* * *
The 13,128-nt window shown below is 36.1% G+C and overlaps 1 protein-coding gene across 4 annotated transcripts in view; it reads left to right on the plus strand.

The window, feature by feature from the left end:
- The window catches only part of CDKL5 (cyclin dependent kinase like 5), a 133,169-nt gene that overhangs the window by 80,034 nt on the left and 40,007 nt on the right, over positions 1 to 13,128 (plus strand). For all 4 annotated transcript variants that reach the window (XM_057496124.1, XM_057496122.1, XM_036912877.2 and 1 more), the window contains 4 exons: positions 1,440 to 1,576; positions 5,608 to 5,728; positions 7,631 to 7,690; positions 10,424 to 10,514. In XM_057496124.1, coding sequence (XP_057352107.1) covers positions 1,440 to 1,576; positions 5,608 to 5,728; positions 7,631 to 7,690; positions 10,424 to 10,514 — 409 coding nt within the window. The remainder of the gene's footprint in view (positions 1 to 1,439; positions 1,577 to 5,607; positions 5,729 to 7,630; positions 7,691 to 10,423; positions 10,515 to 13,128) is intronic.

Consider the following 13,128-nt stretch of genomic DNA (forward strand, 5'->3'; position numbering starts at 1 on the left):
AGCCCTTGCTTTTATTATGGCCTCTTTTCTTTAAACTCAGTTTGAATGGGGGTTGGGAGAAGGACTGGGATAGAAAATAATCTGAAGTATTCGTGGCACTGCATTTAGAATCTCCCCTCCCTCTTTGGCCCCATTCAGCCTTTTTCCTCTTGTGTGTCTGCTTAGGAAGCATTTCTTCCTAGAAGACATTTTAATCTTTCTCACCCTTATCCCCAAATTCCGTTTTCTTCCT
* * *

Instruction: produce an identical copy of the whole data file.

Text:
The 13,128-nt window shown below is 36.1% G+C and overlaps 1 protein-coding gene across 4 annotated transcripts in view; it reads left to right on the plus strand.

The window, feature by feature from the left end:
- The window catches only part of CDKL5 (cyclin dependent kinase like 5), a 133,169-nt gene that overhangs the window by 80,034 nt on the left and 40,007 nt on the right, over positions 1 to 13,128 (plus strand). For all 4 annotated transcript variants that reach the window (XM_057496124.1, XM_057496122.1, XM_036912877.2 and 1 more), the window contains 4 exons: positions 1,440 to 1,576; positions 5,608 to 5,728; positions 7,631 to 7,690; positions 10,424 to 10,514. In XM_057496124.1, coding sequence (XP_057352107.1) covers positions 1,440 to 1,576; positions 5,608 to 5,728; positions 7,631 to 7,690; positions 10,424 to 10,514 — 409 coding nt within the window. The remainder of the gene's footprint in view (positions 1 to 1,439; positions 1,577 to 5,607; positions 5,729 to 7,630; positions 7,691 to 10,423; positions 10,515 to 13,128) is intronic.

Consider the following 13,128-nt stretch of genomic DNA (forward strand, 5'->3'; position numbering starts at 1 on the left):
AGCCCTTGCTTTTATTATGGCCTCTTTTCTTTAAACTCAGTTTGAATGGGGGTTGGGAGAAGGACTGGGATAGAAAATAATCTGAAGTATTCGTGGCACTGCATTTAGAATCTCCCCTCCCTCTTTGGCCCCATTCAGCCTTTTTCCTCTTGTGTGTCTGCTTAGGAAGCATTTCTTCCTAGAAGACATTTTAATCTTTCTCACCCTTATCCCCAAATTCCGTTTTCTTCCT